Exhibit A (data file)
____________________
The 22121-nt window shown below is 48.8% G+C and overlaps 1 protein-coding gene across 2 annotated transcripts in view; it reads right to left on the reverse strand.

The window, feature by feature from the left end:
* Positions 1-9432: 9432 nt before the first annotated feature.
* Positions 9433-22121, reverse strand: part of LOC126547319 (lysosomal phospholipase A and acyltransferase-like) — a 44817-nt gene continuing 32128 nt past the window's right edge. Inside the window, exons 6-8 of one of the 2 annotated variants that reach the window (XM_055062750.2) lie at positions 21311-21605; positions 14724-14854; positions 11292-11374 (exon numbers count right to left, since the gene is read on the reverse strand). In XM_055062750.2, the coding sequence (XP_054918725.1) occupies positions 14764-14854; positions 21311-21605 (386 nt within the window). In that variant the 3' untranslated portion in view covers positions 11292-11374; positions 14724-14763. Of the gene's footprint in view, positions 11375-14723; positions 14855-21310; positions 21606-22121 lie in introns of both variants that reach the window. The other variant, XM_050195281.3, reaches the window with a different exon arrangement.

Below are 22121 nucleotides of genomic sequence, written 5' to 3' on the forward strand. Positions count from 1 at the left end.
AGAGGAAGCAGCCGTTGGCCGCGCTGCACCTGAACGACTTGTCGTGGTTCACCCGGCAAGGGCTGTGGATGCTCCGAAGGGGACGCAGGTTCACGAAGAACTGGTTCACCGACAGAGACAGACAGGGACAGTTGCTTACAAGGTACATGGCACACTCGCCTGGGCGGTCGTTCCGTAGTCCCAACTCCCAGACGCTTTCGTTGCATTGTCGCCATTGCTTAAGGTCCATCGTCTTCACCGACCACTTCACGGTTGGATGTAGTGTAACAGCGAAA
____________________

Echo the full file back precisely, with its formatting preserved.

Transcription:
The 22121-nt window shown below is 48.8% G+C and overlaps 1 protein-coding gene across 2 annotated transcripts in view; it reads right to left on the reverse strand.

The window, feature by feature from the left end:
* Positions 1-9432: 9432 nt before the first annotated feature.
* Positions 9433-22121, reverse strand: part of LOC126547319 (lysosomal phospholipase A and acyltransferase-like) — a 44817-nt gene continuing 32128 nt past the window's right edge. Inside the window, exons 6-8 of one of the 2 annotated variants that reach the window (XM_055062750.2) lie at positions 21311-21605; positions 14724-14854; positions 11292-11374 (exon numbers count right to left, since the gene is read on the reverse strand). In XM_055062750.2, the coding sequence (XP_054918725.1) occupies positions 14764-14854; positions 21311-21605 (386 nt within the window). In that variant the 3' untranslated portion in view covers positions 11292-11374; positions 14724-14763. Of the gene's footprint in view, positions 11375-14723; positions 14855-21310; positions 21606-22121 lie in introns of both variants that reach the window. The other variant, XM_050195281.3, reaches the window with a different exon arrangement.

Below are 22121 nucleotides of genomic sequence, written 5' to 3' on the forward strand. Positions count from 1 at the left end.
AGAGGAAGCAGCCGTTGGCCGCGCTGCACCTGAACGACTTGTCGTGGTTCACCCGGCAAGGGCTGTGGATGCTCCGAAGGGGACGCAGGTTCACGAAGAACTGGTTCACCGACAGAGACAGACAGGGACAGTTGCTTACAAGGTACATGGCACACTCGCCTGGGCGGTCGTTCCGTAGTCCCAACTCCCAGACGCTTTCGTTGCATTGTCGCCATTGCTTAAGGTCCATCGTCTTCACCGACCACTTCACGGTTGGATGTAGTGTAACAGCGAAA